Sunday, April 27, 2008

OLPC shakeout: the battle for Sugar

One Laptop Per Child Foundation No Longer a Disruptive Force ...

Walter Bender clarifies his reasons for leaving OLPC:
What’s next for OLPC? I would rather OLPC answer for themselves. Nicholas has made it clear, at least to me, that OLPC needs to be strategically agnostic about learning—that it can’t be prescriptive about learning. So that’s his opinion and that’s where he’s taking OLPC, and that’s not what I want to do, so I left.

X: When you say “agnostic about learning,” what I take that to mean is that there’s a feeling that the XO Laptop should run Windows, and not just Linux and Sugar.

WB: I think it’s pretty obvious and was obvious from the very beginning that it’s a lot easier to cater to people’s comfort than to be disruptive. Nicholas had that wonderful quote in BusinessWeek about a month ago—that OLPC is going to stop acting like a terrorist and start emulating Microsoft. If you read between the lines, the idea is to stop trying to be disruptive and to start trying to make things comfortable for decision-makers. And that’s a marketing strategy, and one that I think has been adopted by many laptop manufacturers. Personally, I think that the customer is not always right, and that a role that a non-profit can play is to try to demonstrate better ways of doing things and let the market follow them. But that is a minority opinion, so I left to do my own thing.
Excellent interview. Read the whole thing. This bit is great:
X: Let’s back up. You’ve said many times, and so has Nicholas Negroponte, that OLPC is a learning project, not a laptop project. So can you talk about the basic pedagogical principles that are important to you, and how Sugar embodies those?

WB: When we started to do this, I tried to build the solution based on three very simple principles about what makes us human. Because I knew this had to be something that worked everywhere, with every child. The first of the three things is that everyone is a teacher and a learner. Second, humans by their nature are social beings. Third, humans by their nature are expressive. I decided those would be the pillars of how we design the user experience for the laptop. The other thing is that I was very much influenced by Seymour Papert and his constructionist theories, which can be summarized in my mind very efficiently by two aphorism. One is that you learn through doing, so if you want more learning you want more doing. The second is that love is a better master than duty. You want people to engage in things that are authentic to them, things that they love. The first is more addressed by the Sugar technology; the second is more addressed by the culture around freedom.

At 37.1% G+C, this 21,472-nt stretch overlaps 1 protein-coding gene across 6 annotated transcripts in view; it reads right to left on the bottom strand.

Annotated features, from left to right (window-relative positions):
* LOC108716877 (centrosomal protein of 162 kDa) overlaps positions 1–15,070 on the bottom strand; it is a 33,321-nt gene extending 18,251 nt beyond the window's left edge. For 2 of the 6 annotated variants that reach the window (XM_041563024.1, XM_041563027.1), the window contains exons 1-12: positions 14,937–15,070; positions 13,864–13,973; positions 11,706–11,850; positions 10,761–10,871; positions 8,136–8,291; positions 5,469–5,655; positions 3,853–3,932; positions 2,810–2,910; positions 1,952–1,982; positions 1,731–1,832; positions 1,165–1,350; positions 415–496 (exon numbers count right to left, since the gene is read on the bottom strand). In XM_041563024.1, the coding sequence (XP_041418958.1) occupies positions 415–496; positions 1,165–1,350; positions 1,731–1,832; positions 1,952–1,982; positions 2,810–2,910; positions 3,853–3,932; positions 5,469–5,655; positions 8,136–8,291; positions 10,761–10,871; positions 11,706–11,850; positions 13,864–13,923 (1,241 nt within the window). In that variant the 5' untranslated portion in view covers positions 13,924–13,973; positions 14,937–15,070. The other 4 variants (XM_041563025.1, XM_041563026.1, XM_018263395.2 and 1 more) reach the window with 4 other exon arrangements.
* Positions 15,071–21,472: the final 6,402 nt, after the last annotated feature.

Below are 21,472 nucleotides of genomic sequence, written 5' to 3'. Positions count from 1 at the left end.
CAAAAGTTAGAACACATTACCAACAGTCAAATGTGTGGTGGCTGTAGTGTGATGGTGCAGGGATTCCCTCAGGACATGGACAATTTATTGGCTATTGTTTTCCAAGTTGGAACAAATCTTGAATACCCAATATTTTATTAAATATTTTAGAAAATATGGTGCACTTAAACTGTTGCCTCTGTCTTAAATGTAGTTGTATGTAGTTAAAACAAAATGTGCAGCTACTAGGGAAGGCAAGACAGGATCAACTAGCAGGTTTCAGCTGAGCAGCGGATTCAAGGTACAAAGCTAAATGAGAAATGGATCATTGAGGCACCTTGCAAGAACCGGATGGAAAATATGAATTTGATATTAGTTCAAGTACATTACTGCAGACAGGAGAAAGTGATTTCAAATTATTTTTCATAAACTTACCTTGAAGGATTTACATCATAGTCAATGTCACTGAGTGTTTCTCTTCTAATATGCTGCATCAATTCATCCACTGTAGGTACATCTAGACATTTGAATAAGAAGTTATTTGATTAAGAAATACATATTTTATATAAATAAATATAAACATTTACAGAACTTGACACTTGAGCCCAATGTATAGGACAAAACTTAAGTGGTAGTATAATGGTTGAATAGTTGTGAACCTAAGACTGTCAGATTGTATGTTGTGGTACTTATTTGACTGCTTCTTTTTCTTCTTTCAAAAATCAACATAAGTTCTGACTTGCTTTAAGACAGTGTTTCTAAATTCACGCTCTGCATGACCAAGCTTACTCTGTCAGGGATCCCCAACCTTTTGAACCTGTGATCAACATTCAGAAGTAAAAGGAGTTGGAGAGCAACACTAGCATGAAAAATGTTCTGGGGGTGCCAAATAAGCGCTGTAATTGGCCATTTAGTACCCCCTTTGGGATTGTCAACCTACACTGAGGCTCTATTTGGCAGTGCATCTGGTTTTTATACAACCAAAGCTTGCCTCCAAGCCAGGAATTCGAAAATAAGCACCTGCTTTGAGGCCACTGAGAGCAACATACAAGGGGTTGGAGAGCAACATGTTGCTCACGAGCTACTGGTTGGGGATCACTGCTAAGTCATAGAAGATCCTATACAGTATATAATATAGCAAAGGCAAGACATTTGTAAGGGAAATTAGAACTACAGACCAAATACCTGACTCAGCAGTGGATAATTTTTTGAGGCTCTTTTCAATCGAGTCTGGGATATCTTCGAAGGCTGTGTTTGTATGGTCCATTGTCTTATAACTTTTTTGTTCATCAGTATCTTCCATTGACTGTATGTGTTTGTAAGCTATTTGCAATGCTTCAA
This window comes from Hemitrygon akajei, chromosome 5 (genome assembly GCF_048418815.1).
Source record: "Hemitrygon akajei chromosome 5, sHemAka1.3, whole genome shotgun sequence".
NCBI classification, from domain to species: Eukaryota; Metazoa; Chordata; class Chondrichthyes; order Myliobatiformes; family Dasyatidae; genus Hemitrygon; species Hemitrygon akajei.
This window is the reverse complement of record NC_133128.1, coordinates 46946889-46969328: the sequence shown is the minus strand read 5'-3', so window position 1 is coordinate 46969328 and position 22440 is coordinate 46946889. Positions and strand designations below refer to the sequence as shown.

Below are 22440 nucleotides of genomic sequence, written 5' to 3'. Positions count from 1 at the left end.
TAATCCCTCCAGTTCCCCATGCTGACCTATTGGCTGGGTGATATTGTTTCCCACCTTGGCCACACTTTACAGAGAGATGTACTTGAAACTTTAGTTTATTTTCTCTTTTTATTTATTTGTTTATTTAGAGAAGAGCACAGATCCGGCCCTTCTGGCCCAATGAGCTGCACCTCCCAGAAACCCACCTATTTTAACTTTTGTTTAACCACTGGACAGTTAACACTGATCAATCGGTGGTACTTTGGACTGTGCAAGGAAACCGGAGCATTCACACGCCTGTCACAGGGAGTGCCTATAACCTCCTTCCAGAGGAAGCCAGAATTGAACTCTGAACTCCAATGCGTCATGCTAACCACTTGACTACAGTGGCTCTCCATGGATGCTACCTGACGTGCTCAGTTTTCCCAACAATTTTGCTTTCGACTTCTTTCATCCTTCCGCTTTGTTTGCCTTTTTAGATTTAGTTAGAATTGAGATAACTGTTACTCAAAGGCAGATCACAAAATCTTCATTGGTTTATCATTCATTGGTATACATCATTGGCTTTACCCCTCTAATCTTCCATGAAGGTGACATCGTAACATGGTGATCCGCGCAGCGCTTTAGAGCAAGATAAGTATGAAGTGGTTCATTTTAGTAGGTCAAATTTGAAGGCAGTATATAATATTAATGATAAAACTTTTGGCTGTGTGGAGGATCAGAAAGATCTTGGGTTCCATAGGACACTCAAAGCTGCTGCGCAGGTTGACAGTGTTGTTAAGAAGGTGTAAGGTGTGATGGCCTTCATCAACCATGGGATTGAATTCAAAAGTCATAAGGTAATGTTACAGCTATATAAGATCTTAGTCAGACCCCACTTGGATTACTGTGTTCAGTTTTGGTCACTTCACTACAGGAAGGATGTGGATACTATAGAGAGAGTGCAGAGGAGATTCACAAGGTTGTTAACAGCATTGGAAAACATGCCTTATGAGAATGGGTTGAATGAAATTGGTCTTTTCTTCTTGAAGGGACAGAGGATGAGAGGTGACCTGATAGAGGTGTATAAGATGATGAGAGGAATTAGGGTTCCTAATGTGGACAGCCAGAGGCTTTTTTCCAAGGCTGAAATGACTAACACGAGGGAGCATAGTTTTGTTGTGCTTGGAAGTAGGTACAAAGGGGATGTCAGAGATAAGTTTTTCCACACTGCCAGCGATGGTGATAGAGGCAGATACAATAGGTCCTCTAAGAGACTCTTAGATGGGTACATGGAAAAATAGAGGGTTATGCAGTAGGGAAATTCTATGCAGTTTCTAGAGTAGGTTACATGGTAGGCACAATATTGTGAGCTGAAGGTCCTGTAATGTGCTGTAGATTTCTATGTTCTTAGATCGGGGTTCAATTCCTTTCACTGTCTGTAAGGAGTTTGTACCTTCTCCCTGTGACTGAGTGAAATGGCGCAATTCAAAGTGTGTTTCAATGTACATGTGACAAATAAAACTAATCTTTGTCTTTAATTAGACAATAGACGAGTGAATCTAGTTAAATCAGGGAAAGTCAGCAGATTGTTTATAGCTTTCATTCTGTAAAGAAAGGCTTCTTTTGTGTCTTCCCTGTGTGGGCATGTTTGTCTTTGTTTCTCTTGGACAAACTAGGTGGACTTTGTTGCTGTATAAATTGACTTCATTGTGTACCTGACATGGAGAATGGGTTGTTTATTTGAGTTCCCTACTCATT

Issues (I'm not a developer, the following are some of the fracture lines I can work out from quickly reading some entries on the laptop.org lists):
  • Sugar development is under resourced despite requests internally to improve this situation
  • To port Sugar to Windows is not a trivial undertaking
  • Many believe that Sugar / Windows dual boot system will not ship, that MS will not allow it
  • Allegations of lack of transparency or consultation from Negroponte in decision making (see Ivan Kristic's This too shall pass ...)
  • OLPC software development will fork between a proprietary pathway and an open source (GPL) pathway
Ivan Kristic:
Nicholas’ recent claim of Sugar growing amorphously because it “didn’t have a software architect who did it in a crisp way” is similarly muddy: convincing him of the need for an architect is a battle Walter and I fought for months without success. The organization decided to move anyway, and extended me a written offer to take over as Chief Software Architect. Nicholas rescinded the offer unilaterally several weeks later, for reasons he refused to explain to anyone. So yes, there was no architect, but that’s because Nicholas didn’t want one. If he believes that’s the cause of Sugar’s problems, he has no one but himself to blame
- This too shall pass
I wrote an earlier blog about the community user interface aspect of Sugar.

My current evaluation: The developers value Sugar highly as a new UI and that many of them believe that its ongoing development is not secure if left up to Negroponte's leadership. Sugar is the main current manifestation of the desirable disruptive pathway that Bender is talking about (what are the others?). Nicholas started a revolution that has bred new revolutionaries who will continue the revolution.